The Tate Modern was more or less a disappointment, which it always seems to be to me. I like a lot of modern art, but the Tate Britain always seems to please me more. In fact today I discovered a new favorite artist I've never heard of before, which the Tate Britain has dedicated one room to at the moment: William Roberts. As well as paintings and "real art", he also designed book covers and apparently had a pretty strong sense of humor. He was already experimenting with cubism in his teens, inspired (according to the museum's explanatory cards) by another artist at the school he attended. I liked his work enough to look for a book of his work in the museum store. And yes, they had one, but 1] it was bigger than I wanted to think about carrying back in a duffle bag; and 2] it cost 40 pounds (over sixty dollars); and 3] it looked more like a "study" of his work--a lot of text--than just reproductions of his work, which is what I would like to have. Maybe there's something in print in the US. I'll check!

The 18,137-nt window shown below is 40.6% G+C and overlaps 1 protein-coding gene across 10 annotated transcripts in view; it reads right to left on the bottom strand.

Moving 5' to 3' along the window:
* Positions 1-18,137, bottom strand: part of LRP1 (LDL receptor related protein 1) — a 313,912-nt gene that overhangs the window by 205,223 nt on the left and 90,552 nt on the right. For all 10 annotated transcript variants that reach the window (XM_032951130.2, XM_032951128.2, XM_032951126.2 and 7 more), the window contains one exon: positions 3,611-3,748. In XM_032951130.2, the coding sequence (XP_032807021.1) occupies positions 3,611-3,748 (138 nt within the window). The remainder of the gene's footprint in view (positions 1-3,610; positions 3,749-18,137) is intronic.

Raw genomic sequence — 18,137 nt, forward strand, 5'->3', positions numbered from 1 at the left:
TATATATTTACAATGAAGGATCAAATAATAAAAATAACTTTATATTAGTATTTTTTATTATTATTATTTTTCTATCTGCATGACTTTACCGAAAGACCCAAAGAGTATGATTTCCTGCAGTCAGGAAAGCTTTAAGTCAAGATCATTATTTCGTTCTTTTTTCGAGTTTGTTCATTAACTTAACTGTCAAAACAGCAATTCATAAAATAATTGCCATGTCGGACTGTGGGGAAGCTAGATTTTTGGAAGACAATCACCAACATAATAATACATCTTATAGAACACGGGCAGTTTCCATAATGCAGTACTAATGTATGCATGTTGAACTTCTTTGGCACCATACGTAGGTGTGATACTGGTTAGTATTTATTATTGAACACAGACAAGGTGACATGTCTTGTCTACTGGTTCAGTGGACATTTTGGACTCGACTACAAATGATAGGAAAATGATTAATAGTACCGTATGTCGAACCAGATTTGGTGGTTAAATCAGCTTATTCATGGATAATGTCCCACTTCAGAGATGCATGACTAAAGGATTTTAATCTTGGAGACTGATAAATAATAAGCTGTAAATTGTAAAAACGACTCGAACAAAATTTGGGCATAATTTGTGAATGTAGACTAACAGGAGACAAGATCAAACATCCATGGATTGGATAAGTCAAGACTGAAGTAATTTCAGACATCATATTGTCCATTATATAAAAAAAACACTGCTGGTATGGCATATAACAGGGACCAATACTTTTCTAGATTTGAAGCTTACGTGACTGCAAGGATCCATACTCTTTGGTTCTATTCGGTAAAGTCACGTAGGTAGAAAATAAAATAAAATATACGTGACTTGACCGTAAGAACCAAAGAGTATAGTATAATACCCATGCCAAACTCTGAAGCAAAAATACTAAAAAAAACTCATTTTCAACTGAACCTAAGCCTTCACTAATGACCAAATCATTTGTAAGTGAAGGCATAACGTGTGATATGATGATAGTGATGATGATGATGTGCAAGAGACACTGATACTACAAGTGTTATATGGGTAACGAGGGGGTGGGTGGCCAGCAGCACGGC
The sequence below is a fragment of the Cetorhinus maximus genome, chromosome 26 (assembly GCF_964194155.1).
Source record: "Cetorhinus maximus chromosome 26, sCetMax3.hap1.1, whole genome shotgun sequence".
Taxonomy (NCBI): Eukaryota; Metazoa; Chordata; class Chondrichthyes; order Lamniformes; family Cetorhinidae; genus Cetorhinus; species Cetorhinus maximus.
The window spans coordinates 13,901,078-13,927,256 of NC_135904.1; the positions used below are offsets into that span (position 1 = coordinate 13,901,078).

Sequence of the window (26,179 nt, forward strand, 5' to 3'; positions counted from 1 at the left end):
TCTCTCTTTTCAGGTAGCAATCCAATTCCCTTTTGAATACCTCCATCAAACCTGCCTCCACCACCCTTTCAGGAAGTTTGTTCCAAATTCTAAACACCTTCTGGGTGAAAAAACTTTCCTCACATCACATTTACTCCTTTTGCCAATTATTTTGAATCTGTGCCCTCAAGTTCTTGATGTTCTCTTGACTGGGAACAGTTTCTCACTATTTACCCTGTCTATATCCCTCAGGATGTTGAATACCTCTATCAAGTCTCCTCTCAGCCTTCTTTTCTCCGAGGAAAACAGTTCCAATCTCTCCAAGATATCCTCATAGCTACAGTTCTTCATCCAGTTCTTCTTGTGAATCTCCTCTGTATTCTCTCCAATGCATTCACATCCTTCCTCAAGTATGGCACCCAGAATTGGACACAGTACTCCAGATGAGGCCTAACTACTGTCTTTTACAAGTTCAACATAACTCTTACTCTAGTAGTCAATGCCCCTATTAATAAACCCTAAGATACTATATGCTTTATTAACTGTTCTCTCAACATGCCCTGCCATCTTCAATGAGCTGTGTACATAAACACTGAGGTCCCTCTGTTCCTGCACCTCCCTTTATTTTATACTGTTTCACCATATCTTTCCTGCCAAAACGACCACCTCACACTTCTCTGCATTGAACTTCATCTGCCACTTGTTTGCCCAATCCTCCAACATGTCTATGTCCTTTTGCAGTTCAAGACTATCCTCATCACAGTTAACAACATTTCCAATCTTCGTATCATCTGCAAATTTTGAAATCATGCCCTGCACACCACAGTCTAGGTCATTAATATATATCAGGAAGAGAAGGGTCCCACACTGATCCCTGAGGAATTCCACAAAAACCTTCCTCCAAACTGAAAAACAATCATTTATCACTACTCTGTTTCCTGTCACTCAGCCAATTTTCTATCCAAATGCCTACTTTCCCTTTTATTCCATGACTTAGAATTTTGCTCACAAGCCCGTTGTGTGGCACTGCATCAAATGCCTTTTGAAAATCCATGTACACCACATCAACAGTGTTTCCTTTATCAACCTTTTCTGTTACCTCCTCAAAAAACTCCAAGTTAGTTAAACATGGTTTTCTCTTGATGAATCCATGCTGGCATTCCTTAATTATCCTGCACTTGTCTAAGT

Well, after all this art-ing, it was time to start the long trek back to the hotel, although that trek included a muffin and tea at Costa Coffee and some browsing at Waterstone's bookstore.. I wandered a couple of streets I don't think I've been on before, including Savile Row (isn't that the tailors' street?). And on South Molton Street I saw, to my surprise, one of the bright blue historical markers telling me that William Blake lived here! You can see the plaque to the right side of this photo, but I wanted you to be able to see what Blake's old home is now so this photo isn't zoomed in.

Yes, it says "Ministry of Waxing." I'm sure Blake is pleased!

A busy, tiring day, so I should sleep well tonight!

Saturday, May 26, 2012

May 26, 2012: Out and About